10 Travel Tips to Save Time & Money At the Airport

Travel Talk

This week the Hudson Group, who operates convenience “newsstand” stores at just above every airport I’ve been to in the US released a list of the most popular airport purchases. Not surprisingly bottled water topped the charts followed by Sodas (Diet Coke and then Coke), Candy (M&Ms) and the Wall Street Journal. I say no surprise because of course drinks can’t pass through security these days making a little refreshment the obvious choice after you clear the body scanners but water? There’s a better way to do it! In fact, if you apply just a few frequent traveler “tricks” to your adventure travel flights, you can save yourself plenty of time, money and hassle on your next trip.

In the airport

  1. While any adventurous traveler knows hydrating is one the best things you can do, at $4+ a bottle, buying water in airports is probably not. TSA may not allow full bottles through their checkpoints anymore but empties are perfectly welcome and with more and more airports installing filtered water stations, it’s easy to get the exact same [or better] quality in whatever quantity you like. So grab your Hydroflask and fill up while saving enough to cover the coffee you’re really craving.
  2. The same goes for snacks. Sure, it’s nice to have something for your flight and often leagues cheaper to buy in the airport than on the plane but selection around the gate is hardly impressive which is why I always suggest stocking up before you head towards the terminal. Energy bars, nut mixes, chocolate, all the snacks of the outdoors all do well on planes and will make it through TSA just fine. The longer the trip, the more I bring, after all, leftovers just make trail treats the next day.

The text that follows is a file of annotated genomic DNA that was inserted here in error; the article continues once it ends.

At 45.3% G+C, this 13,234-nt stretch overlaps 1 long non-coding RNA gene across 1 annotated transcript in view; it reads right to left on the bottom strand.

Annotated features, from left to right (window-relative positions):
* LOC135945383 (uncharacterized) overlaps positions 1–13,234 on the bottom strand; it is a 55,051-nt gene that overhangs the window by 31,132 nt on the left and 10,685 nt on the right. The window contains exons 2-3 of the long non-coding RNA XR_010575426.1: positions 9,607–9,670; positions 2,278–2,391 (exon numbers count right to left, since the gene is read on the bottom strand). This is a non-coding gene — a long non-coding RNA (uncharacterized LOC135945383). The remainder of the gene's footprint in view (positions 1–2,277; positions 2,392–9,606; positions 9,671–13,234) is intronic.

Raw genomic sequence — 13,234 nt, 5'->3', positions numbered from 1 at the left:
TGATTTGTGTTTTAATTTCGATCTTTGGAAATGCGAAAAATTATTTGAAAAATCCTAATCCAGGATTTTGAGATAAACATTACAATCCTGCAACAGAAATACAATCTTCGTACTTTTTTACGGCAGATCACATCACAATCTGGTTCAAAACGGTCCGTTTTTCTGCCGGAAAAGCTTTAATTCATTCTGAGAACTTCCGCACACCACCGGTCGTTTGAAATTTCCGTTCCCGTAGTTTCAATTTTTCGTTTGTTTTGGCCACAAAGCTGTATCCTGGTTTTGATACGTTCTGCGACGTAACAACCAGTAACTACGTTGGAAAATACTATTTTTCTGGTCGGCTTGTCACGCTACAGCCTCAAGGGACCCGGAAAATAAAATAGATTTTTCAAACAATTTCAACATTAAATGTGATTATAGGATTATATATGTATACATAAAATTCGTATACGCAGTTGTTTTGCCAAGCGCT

Of course if you can score a seat up front in the plane, you may be able to save those snacks for another day.

    Of course if you can score a seat up front in the plane, you may be able to save those snacks.

  3. Before you fly, be sure to pick up a spare battery for your phone and other small devices, the bigger the charge capacity, the better. With pretty much everything from our entertainment to itineraries on our phones these days, batteries go quick which can be a real problem for staying amused in flight and getting your bearings when you land and are forced through customs right from the plane. Having extra juice to use along the way sure beats standing at the one open outlet, which is always right next to the opposite gender’s restroom for some reason.
  4. On the subject of electronics, don’t forget the headphones, heck, bring two pairs. Long delays, in flight entertainment, screaming business travelers, whatever happens on a travel day, blocking it out is a night and day piece of mind win. Plus you’re not stuck buying utterly crummy buds on the flight when you cave halfway through the showing of the latest romantic comedy (don’t worry, I won’t tell). If you do forget a pair, InMotion and other airport electronics stores tend to offer street pricing on premium brands.